Microcosm (2023), developed specially for this presentation at Warin Lab, is a companion series to The Imperative Landscape, continuing the interests and narratives explored in the larger-scale works, enclosed within smaller, more intimate ‘worldings’.
Exhibition view of The Imperative Landscape. Image courtesy the artist.
While many of Teh’s projects focus on land masses, water is always present, in terms of the evidence of erosion caused by large-scale clearing of land, as well as the corporate-led exploitation of this natural resource, which often upsets the equilibrium of the natural order and ways of life in the region. These include environmental disasters such as flooding or landslides, as well as deeper psychological scars resulting from the removal of a community’s traditional way of subsistence on the land, and the agency of the people. This was most clearly illustrated during the artist’s research-residency in Bandung, Indonesia, where she witnessed the clearing of land on the site of an ancient caldera, and the attendant issues brought about by relentless urbanization and gentrification. As such, land and water are inextricable, and reveal countless narratives about our precarious relationship with the natural world.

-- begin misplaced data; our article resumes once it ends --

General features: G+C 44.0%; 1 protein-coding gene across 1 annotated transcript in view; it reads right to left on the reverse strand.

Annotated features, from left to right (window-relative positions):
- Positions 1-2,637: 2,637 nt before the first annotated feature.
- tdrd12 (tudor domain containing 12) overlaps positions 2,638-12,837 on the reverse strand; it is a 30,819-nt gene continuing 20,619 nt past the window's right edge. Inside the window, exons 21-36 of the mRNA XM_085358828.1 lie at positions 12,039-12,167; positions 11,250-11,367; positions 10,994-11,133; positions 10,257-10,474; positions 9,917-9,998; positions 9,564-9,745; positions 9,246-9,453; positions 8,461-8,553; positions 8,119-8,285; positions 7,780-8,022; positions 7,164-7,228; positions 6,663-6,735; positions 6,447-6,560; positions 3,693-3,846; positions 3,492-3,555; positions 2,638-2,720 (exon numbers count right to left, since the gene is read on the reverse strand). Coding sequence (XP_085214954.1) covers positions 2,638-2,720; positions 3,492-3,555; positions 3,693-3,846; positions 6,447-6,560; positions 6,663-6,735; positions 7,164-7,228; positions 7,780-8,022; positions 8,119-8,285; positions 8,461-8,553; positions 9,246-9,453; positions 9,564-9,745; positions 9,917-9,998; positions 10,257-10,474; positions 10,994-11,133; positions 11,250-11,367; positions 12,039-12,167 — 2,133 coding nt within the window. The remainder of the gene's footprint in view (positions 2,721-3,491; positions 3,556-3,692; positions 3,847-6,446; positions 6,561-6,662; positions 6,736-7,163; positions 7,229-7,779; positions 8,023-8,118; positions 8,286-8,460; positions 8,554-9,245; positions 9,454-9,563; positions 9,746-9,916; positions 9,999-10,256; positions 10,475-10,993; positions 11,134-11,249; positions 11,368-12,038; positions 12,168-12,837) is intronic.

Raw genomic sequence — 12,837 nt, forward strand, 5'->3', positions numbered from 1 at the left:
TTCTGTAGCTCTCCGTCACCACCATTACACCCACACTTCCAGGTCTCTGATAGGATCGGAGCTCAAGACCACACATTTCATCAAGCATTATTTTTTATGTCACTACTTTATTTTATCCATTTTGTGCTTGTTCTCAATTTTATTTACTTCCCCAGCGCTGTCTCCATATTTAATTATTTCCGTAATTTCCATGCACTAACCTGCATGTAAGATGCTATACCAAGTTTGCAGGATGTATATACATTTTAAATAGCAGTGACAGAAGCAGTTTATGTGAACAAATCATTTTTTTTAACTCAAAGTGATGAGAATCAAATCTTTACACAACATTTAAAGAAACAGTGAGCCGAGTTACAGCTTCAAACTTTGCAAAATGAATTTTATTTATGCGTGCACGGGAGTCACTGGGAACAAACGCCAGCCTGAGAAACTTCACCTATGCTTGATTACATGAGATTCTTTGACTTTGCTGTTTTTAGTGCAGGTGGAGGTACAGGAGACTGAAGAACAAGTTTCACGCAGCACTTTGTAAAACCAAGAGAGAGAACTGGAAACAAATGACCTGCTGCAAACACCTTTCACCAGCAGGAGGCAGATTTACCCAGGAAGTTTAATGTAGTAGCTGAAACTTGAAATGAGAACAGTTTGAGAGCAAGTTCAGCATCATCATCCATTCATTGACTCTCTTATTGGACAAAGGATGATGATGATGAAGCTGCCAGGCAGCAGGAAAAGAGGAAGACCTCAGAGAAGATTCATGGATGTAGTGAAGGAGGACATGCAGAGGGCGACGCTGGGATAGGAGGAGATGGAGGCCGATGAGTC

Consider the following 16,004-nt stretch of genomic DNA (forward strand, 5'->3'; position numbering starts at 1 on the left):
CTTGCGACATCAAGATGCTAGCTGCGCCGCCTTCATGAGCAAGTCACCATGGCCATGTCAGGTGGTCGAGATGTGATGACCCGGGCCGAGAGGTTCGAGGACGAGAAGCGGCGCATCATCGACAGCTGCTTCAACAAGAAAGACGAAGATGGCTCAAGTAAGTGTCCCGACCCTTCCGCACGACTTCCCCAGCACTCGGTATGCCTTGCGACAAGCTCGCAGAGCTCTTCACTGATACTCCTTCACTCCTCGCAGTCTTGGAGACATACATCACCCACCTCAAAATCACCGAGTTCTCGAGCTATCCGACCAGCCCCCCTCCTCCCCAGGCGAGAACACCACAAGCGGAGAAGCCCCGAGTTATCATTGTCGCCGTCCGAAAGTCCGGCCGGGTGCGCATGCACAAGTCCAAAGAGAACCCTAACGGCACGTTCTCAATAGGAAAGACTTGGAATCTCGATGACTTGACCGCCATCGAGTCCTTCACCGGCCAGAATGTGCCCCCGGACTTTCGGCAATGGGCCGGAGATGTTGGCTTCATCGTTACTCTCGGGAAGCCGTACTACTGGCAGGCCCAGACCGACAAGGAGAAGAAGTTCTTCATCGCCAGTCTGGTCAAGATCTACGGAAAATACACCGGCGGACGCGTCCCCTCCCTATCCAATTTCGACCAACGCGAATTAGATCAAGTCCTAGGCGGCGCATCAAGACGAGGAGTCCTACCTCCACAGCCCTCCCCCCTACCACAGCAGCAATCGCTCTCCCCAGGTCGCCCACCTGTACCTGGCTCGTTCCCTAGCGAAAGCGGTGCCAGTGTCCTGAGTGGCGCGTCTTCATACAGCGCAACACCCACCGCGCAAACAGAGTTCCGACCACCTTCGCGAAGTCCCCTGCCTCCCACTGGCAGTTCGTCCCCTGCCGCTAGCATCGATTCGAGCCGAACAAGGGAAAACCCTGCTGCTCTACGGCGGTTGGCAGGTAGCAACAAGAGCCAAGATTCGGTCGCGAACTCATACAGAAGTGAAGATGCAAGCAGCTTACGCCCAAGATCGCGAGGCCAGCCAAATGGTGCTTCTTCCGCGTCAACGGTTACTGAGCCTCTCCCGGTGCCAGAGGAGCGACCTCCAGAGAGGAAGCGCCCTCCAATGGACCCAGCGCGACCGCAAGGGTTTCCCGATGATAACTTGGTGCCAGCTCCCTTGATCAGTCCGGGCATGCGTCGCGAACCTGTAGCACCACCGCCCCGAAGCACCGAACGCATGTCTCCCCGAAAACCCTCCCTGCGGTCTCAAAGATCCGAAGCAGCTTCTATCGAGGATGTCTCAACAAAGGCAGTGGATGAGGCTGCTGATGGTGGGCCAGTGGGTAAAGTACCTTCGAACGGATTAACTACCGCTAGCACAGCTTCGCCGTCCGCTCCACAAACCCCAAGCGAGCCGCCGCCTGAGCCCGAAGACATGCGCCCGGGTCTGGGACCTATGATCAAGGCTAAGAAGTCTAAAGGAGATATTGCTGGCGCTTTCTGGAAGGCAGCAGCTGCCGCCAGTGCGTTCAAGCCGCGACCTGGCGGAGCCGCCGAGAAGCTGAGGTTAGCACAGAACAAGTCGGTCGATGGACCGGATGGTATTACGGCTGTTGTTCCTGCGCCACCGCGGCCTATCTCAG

Zen Teh in Bandung, Indonesia. Image courtesy the artist.
Encapsulating this related research trajectory of Teh’s practice, Warin Lab Contemporary will present an installation titled Mirror of Water, originally commissioned by the Esplanade (Singapore) in 2019. Mirror of Water captures the effects of pollution in a prismatic body of water, and documents the effects of this pollution on the wider ecosystem. The work arose from the artist’s chance observation of the beauty of light reflecting off the water’s surface in a canal. However, Teh came to realise that this was a hint of oil residues floating on the surface of the water – a sign of water pollution. The artist then embarked on research together with an environmental scientist from the National University of Singapore, leading to her realization of the wider, far-reaching effects of this pollution, on the health of mangrove forests and coastal ecosystems in Singapore. Evocative and otherworldly, Mirror of Water is a layered commentary on urban and environmental issues, combining a poetics of form with interdisciplinary research and documentation.
Mirror of Water (2019). Image courtesy the artist.
Collectively, Land and Water reflects Teh’s approach towards artmaking and raising environmental awareness. The collaging and abstraction employed in her image-making reflects “the complexities of these encounters and research”; their visual poetry, as opposed to pure documentary ‘reportage’, offers an invitation to viewers to “engage with the work through their imagination”. In the artist’s words:
“In my practice, it’s always important that it comes in on a human level. It’s very easy to talk about environmental or political issues by crunching numbers, but what do they actually mean to people like you and I? So my approach seeks to prompt viewers to respond to my works in their own ways…these points of personal connections can hopefully activate some level of positive response or actions towards these issues”.